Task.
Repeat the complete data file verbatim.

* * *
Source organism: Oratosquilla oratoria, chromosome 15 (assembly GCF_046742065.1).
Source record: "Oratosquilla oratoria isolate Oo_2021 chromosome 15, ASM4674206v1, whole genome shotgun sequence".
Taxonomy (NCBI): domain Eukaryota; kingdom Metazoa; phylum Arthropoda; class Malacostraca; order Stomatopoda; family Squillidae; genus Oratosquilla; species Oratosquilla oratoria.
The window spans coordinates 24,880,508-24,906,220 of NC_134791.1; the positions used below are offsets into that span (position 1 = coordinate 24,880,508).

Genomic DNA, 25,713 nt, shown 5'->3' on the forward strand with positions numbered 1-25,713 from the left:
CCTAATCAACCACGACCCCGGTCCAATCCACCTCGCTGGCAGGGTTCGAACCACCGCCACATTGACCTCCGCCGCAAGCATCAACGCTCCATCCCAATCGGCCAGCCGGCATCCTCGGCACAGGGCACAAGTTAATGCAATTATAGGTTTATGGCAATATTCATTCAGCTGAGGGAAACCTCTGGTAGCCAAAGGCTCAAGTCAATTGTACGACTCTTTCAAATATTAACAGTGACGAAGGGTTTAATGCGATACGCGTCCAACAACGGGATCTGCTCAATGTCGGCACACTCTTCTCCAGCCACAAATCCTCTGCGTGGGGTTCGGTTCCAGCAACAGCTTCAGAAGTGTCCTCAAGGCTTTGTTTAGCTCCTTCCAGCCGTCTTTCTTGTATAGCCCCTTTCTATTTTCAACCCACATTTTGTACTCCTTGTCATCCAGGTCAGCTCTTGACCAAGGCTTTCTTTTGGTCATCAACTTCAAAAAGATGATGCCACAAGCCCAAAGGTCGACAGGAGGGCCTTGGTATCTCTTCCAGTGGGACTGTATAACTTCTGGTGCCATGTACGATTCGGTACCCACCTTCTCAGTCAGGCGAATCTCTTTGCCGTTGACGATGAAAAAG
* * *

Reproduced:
Source organism: Oratosquilla oratoria, chromosome 15 (assembly GCF_046742065.1).
Source record: "Oratosquilla oratoria isolate Oo_2021 chromosome 15, ASM4674206v1, whole genome shotgun sequence".
Taxonomy (NCBI): domain Eukaryota; kingdom Metazoa; phylum Arthropoda; class Malacostraca; order Stomatopoda; family Squillidae; genus Oratosquilla; species Oratosquilla oratoria.
The window spans coordinates 24,880,508-24,906,220 of NC_134791.1; the positions used below are offsets into that span (position 1 = coordinate 24,880,508).

Genomic DNA, 25,713 nt, shown 5'->3' on the forward strand with positions numbered 1-25,713 from the left:
CCTAATCAACCACGACCCCGGTCCAATCCACCTCGCTGGCAGGGTTCGAACCACCGCCACATTGACCTCCGCCGCAAGCATCAACGCTCCATCCCAATCGGCCAGCCGGCATCCTCGGCACAGGGCACAAGTTAATGCAATTATAGGTTTATGGCAATATTCATTCAGCTGAGGGAAACCTCTGGTAGCCAAAGGCTCAAGTCAATTGTACGACTCTTTCAAATATTAACAGTGACGAAGGGTTTAATGCGATACGCGTCCAACAACGGGATCTGCTCAATGTCGGCACACTCTTCTCCAGCCACAAATCCTCTGCGTGGGGTTCGGTTCCAGCAACAGCTTCAGAAGTGTCCTCAAGGCTTTGTTTAGCTCCTTCCAGCCGTCTTTCTTGTATAGCCCCTTTCTATTTTCAACCCACATTTTGTACTCCTTGTCATCCAGGTCAGCTCTTGACCAAGGCTTTCTTTTGGTCATCAACTTCAAAAAGATGATGCCACAAGCCCAAAGGTCGACAGGAGGGCCTTGGTATCTCTTCCAGTGGGACTGTATAACTTCTGGTGCCATGTACGATTCGGTACCCACCTTCTCAGTCAGGCGAATCTCTTTGCCGTTGACGATGAAAAAG